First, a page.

‘wessen’ inquires about ownership, equivalent to “whose” in English. This is the last of a series of four question words that all ask about people.

In the nominative case, we use “wer”, which translates as “who”. 

Wer hat diese Schuhe? –
Who has these shoes? 

In the accusative case we use the question word “wen”, which is the first “whom” in German and is used for direct objects and objects of accusative prepositions. 

Für wen sind diese Schuhe? –
For whom are these shoes? 

In the dative case, we use the question word “wem”, which is the second “whom” in German and is used for indirect objects, objects of dative verbs and objects of dative prepositions.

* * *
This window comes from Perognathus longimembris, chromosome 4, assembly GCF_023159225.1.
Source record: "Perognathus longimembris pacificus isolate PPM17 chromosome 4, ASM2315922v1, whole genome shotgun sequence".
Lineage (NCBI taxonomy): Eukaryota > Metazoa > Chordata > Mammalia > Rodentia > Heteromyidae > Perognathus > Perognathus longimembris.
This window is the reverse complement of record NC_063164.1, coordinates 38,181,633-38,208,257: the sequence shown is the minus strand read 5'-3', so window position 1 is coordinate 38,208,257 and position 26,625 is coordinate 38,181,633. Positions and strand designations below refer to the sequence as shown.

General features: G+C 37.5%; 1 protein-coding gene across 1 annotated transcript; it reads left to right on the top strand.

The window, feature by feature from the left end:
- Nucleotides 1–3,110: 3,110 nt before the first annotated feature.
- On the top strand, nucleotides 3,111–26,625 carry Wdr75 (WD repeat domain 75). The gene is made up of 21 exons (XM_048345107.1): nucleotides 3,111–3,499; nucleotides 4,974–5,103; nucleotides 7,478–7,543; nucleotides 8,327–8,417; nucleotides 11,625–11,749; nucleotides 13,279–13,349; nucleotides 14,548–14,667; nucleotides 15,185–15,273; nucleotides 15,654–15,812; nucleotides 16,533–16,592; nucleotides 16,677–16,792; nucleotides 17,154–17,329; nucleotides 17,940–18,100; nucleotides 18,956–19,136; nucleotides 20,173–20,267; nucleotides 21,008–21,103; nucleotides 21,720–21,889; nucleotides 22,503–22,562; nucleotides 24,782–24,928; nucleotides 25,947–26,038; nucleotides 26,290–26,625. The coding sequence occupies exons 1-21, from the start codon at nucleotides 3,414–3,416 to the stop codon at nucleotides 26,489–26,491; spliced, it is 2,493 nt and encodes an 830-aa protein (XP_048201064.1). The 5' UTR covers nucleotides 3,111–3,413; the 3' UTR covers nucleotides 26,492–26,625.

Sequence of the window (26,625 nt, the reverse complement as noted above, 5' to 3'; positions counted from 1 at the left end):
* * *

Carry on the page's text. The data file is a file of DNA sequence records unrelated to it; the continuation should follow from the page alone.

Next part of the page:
Wem gehören diese Schuhe? –
To whom do these shoes belong? 

In the genitive case, we use the question word “wessen”, which translates as “whose” and is used to inquire about the owner or possessor of the object that follows. 

Wessen Schuhe sind das? –
Whose shoes are these? 

More Genitive Case Lessons 

If you are really wanting to put your German learning on track, consider joining Herr Antrim’s Deutschlerner Club! For just $14.99 per month you will get access to his full A1 and A2 courses plus new materials as he creates them. You will go from knowing zero German to being able to have a short conversation in a short few weeks. Before you know it, you will be conversational in German on a variety of important topics, all while mastering German grammar.